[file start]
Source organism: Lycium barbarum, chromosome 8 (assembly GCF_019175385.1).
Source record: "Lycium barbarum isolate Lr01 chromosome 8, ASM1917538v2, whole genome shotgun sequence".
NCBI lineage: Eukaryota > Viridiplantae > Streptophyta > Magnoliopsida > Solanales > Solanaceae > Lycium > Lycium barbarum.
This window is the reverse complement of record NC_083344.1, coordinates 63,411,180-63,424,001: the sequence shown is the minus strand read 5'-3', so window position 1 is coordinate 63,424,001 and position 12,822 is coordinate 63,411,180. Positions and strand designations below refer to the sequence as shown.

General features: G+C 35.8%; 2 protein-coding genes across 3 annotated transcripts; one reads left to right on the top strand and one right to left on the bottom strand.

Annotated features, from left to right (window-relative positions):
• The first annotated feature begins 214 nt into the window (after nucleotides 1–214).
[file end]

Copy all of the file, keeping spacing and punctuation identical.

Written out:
Source organism: Lycium barbarum, chromosome 8 (assembly GCF_019175385.1).
Source record: "Lycium barbarum isolate Lr01 chromosome 8, ASM1917538v2, whole genome shotgun sequence".
NCBI lineage: Eukaryota > Viridiplantae > Streptophyta > Magnoliopsida > Solanales > Solanaceae > Lycium > Lycium barbarum.
This window is the reverse complement of record NC_083344.1, coordinates 63,411,180-63,424,001: the sequence shown is the minus strand read 5'-3', so window position 1 is coordinate 63,424,001 and position 12,822 is coordinate 63,411,180. Positions and strand designations below refer to the sequence as shown.

General features: G+C 35.8%; 2 protein-coding genes across 3 annotated transcripts; one reads left to right on the top strand and one right to left on the bottom strand.

Annotated features, from left to right (window-relative positions):
• The first annotated feature begins 214 nt into the window (after nucleotides 1–214).